McCringe- Part Deux

My piece on the Scottish cringe (which I originally penned in April, but seemed to only generate discussion last month) certainly struck a chord. Regardless of how you identified with my blog, it certainly instigated debate. That’s always a positive, in my book.

So here’s my follow up piece. I was pondering how to structure this article. But after a week or so, I became inspired. Here we go.

I’ve concluded that British Nationalists or Unionists as they seem to prefer being labelled are never going to shake off the cringe. It’s not because they want to abandon Scotland, but because they don’t see Scotland as anything other than an appendage of the UK. To them, everything of significance and pride emanates from London and moves outward. Scotland is just a small part of that. Not a place of influence, just a bit of land too far north for most people in London to really bother with it. This suits Brit Nats just fine.

I spend significant time on social media. Probably too much time. But one thing all those hours on Twitter has taught me is that a certain segment of the Scottish population genuinely have no allegiance to Scotland. They don’t care if Brexit destroys our economy. They don’t care if we run out of food or medicine. I’m not even sure if many of them care what kind of impact this will have on their own families. It’s bizarre, but take a casual online stroll around the accounts of the most outspoken Brit Nats. Whether they be Unionist politicians and journalists,¬†wanna be economic gurus, or just anonymous trolls. They all share a common view, and that is whatever happens to Scotland, no matter how detrimental, it’s okay as long as we move in the same direction as the rest of the UK. Did you know these folk have circulated a petition to have the Scottish Parliament abolished? Yep, Scotland is just getting too big for her britches, and that wee “prentendy” Parliament is getting above her station.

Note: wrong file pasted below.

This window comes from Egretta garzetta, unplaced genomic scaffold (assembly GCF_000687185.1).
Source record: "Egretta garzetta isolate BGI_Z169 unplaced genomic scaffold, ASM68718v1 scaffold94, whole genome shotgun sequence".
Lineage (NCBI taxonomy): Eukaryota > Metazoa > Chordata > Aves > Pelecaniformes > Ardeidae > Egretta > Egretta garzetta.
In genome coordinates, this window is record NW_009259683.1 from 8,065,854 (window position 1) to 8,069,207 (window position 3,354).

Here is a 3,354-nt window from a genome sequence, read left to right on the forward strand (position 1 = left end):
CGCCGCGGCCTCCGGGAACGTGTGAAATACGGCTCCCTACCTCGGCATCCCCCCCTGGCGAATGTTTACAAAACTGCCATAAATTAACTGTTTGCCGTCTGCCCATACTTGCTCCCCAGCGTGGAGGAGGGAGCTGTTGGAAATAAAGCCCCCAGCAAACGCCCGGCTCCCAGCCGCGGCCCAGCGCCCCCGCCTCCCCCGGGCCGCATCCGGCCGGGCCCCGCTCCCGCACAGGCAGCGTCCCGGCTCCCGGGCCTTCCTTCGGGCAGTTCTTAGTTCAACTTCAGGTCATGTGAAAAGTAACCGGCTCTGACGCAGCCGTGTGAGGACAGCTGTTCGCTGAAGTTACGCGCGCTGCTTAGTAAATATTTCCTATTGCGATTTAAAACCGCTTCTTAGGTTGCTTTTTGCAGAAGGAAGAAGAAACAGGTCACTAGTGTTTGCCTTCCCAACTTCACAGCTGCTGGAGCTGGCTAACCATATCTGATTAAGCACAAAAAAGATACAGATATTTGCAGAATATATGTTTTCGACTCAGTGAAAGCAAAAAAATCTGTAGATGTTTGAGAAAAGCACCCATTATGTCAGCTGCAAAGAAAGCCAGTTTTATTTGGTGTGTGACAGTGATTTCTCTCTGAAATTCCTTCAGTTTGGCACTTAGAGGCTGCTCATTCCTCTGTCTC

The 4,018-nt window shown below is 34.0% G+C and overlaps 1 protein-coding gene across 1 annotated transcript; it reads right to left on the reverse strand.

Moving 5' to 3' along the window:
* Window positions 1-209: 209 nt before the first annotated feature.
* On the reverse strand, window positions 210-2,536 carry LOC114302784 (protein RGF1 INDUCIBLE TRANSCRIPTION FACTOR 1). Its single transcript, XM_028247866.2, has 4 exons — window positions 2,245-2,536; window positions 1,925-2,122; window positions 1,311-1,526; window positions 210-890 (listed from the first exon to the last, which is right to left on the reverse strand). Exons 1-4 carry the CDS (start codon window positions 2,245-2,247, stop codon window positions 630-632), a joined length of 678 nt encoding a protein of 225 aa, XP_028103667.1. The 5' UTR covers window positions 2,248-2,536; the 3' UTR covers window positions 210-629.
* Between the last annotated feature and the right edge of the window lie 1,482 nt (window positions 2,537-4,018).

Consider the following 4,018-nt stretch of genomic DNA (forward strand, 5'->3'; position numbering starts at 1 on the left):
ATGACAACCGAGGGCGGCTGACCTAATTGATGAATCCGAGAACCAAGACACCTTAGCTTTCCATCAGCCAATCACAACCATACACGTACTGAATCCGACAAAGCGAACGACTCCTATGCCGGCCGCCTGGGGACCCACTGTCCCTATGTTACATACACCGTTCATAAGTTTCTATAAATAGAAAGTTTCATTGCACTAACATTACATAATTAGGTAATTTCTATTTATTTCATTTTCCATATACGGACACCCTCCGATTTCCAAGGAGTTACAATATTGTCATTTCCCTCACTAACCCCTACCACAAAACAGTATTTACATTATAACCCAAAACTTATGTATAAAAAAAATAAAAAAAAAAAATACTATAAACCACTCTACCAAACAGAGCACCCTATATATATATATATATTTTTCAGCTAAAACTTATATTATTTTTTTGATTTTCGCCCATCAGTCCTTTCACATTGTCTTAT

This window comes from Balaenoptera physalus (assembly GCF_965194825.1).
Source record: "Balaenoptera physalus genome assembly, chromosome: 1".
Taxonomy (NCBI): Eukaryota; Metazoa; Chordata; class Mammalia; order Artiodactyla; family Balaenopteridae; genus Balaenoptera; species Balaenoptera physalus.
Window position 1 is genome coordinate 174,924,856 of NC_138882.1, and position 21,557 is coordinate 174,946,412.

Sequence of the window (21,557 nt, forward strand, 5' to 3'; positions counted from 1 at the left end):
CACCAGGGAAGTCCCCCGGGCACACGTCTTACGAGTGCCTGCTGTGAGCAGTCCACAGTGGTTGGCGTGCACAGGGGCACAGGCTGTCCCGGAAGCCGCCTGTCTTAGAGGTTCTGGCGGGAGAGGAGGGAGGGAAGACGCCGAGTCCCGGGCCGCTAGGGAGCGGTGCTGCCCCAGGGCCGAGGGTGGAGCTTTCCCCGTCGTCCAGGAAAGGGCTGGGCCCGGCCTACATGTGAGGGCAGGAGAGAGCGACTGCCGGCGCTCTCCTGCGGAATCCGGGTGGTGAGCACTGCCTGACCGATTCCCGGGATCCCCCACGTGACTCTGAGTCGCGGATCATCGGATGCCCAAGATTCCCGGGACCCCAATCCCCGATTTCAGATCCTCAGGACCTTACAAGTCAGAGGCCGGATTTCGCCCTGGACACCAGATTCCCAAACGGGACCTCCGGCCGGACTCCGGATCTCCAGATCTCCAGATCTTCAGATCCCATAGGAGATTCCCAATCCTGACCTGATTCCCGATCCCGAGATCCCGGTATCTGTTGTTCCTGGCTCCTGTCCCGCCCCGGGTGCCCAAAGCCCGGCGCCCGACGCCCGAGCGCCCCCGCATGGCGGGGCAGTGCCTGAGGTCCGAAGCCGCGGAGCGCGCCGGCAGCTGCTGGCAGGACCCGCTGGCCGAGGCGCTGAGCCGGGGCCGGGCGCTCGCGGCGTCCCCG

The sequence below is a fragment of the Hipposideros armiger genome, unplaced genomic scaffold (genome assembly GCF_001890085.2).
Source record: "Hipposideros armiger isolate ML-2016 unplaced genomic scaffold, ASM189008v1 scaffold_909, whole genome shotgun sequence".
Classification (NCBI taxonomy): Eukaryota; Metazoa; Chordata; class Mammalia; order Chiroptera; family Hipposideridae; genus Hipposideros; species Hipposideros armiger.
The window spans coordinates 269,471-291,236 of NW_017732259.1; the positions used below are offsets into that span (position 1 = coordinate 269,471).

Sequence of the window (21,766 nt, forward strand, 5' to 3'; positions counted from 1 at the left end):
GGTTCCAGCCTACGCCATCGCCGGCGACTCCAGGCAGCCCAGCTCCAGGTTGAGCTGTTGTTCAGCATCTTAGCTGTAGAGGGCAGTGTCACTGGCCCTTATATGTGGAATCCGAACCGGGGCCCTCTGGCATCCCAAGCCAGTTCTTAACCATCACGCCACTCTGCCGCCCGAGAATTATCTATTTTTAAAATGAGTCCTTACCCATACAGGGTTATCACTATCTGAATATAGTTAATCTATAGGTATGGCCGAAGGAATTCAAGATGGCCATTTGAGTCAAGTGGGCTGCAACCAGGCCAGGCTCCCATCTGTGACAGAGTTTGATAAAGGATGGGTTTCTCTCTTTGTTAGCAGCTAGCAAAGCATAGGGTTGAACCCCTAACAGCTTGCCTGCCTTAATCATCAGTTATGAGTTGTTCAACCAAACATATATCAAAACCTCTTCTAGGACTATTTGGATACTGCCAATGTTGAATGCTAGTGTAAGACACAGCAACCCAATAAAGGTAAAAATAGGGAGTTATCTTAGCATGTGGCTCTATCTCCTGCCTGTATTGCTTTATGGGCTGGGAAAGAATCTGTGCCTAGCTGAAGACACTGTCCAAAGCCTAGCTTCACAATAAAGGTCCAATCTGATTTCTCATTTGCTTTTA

Which leads me to a very different conclusion than how I felt last April. I genuinely believed we could help staunch British Nationalists see that Scotland had a brighter future with independence, and that ALL our decisions could be made in Scotland by the people who live and work here. But I was wrong. The Scottish cringe is a part of the very psyche of these people. They don’t have any individual Scottish indentity. I don’t imagine when (or if) they travel abroad they ever try to tell others that Scotland voted 62% to Remain in the EU. And that it was our much larger neighbour in England who decided we would leave the EU. Why? Because to them Scotland has no separate identity. They’re British not Scottish. They don’t see a different attachment to Europe here. As long as more voters in Sunderland say Europe is bad, then it must be so.

So I’ve removed the optimism and hope I had for these people. I’m not even angry with them. I just feel a strong sense of pity for them. I don’t for a moment understand what makes a person so compelled to be so dismissive of their homeland. But now I fully understand, Scotland is only the bit of land they happen to live on. The UK is their first and foremost allegiance. Whatever the government of Westminster decides (a government almost always chosen by our much larger neighbour) is fine. Food and medicine shortages. Oh well. It’s part of a shared heritage for them.

I no longer have the energy or inclination to want to change this view. But come April when food is scarce, do you imagine they tell their kids that hunger is price worth paying to stay part of this “great” United Kingdom? ¬†Here my dear child, try some HP sauce on that union jack, it makes it a big easier to ingest.

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